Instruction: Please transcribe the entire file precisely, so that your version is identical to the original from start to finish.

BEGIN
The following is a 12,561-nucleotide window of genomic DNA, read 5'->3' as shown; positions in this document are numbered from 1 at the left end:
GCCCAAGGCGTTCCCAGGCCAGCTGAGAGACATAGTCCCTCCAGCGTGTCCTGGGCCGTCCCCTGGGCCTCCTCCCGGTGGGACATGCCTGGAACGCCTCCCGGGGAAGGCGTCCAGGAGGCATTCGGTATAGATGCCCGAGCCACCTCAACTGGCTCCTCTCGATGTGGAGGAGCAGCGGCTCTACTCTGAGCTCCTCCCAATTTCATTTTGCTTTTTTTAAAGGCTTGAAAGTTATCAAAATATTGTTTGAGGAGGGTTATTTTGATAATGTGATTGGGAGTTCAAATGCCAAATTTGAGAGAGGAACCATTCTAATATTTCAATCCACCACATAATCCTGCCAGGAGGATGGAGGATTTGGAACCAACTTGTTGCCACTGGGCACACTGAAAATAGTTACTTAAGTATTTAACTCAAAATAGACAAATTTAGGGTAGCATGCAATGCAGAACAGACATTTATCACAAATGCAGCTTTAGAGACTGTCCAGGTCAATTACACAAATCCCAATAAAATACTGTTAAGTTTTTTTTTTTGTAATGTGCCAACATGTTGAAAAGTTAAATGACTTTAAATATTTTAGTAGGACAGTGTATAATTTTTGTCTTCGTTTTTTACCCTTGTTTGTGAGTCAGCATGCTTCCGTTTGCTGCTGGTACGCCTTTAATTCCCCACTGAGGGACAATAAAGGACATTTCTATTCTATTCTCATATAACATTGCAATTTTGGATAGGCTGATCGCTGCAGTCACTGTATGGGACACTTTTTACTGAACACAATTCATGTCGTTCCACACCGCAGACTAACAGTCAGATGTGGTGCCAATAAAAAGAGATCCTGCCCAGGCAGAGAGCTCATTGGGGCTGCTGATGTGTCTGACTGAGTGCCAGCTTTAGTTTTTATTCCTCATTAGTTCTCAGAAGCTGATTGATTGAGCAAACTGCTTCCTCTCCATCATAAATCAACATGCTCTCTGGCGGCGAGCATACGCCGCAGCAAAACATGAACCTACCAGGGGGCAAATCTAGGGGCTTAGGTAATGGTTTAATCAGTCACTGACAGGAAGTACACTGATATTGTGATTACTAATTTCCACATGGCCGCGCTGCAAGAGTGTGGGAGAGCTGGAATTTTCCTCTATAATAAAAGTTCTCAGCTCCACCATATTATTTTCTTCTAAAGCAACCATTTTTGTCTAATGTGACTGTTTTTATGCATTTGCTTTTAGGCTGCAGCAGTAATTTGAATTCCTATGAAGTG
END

The following is a 12,561-nucleotide window of genomic DNA, read 5'->3' as shown; positions in this document are numbered from 1 at the left end:
GCCCAAGGCGTTCCCAGGCCAGCTGAGAGACATAGTCCCTCCAGCGTGTCCTGGGCCGTCCCCTGGGCCTCCTCCCGGTGGGACATGCCTGGAACGCCTCCCGGGGAAGGCGTCCAGGAGGCATTCGGTATAGATGCCCGAGCCACCTCAACTGGCTCCTCTCGATGTGGAGGAGCAGCGGCTCTACTCTGAGCTCCTCCCAATTTCATTTTGCTTTTTTTAAAGGCTTGAAAGTTATCAAAATATTGTTTGAGGAGGGTTATTTTGATAATGTGATTGGGAGTTCAAATGCCAAATTTGAGAGAGGAACCATTCTAATATTTCAATCCACCACATAATCCTGCCAGGAGGATGGAGGATTTGGAACCAACTTGTTGCCACTGGGCACACTGAAAATAGTTACTTAAGTATTTAACTCAAAATAGACAAATTTAGGGTAGCATGCAATGCAGAACAGACATTTATCACAAATGCAGCTTTAGAGACTGTCCAGGTCAATTACACAAATCCCAATAAAATACTGTTAAGTTTTTTTTTTTGTAATGTGCCAACATGTTGAAAAGTTAAATGACTTTAAATATTTTAGTAGGACAGTGTATAATTTTTGTCTTCGTTTTTTACCCTTGTTTGTGAGTCAGCATGCTTCCGTTTGCTGCTGGTACGCCTTTAATTCCCCACTGAGGGACAATAAAGGACATTTCTATTCTATTCTCATATAACATTGCAATTTTGGATAGGCTGATCGCTGCAGTCACTGTATGGGACACTTTTTACTGAACACAATTCATGTCGTTCCACACCGCAGACTAACAGTCAGATGTGGTGCCAATAAAAAGAGATCCTGCCCAGGCAGAGAGCTCATTGGGGCTGCTGATGTGTCTGACTGAGTGCCAGCTTTAGTTTTTATTCCTCATTAGTTCTCAGAAGCTGATTGATTGAGCAAACTGCTTCCTCTCCATCATAAATCAACATGCTCTCTGGCGGCGAGCATACGCCGCAGCAAAACATGAACCTACCAGGGGGCAAATCTAGGGGCTTAGGTAATGGTTTAATCAGTCACTGACAGGAAGTACACTGATATTGTGATTACTAATTTCCACATGGCCGCGCTGCAAGAGTGTGGGAGAGCTGGAATTTTCCTCTATAATAAAAGTTCTCAGCTCCACCATATTATTTTCTTCTAAAGCAACCATTTTTGTCTAATGTGACTGTTTTTATGCATTTGCTTTTAGGCTGCAGCAGTAATTTGAATTCCTATGAAGTG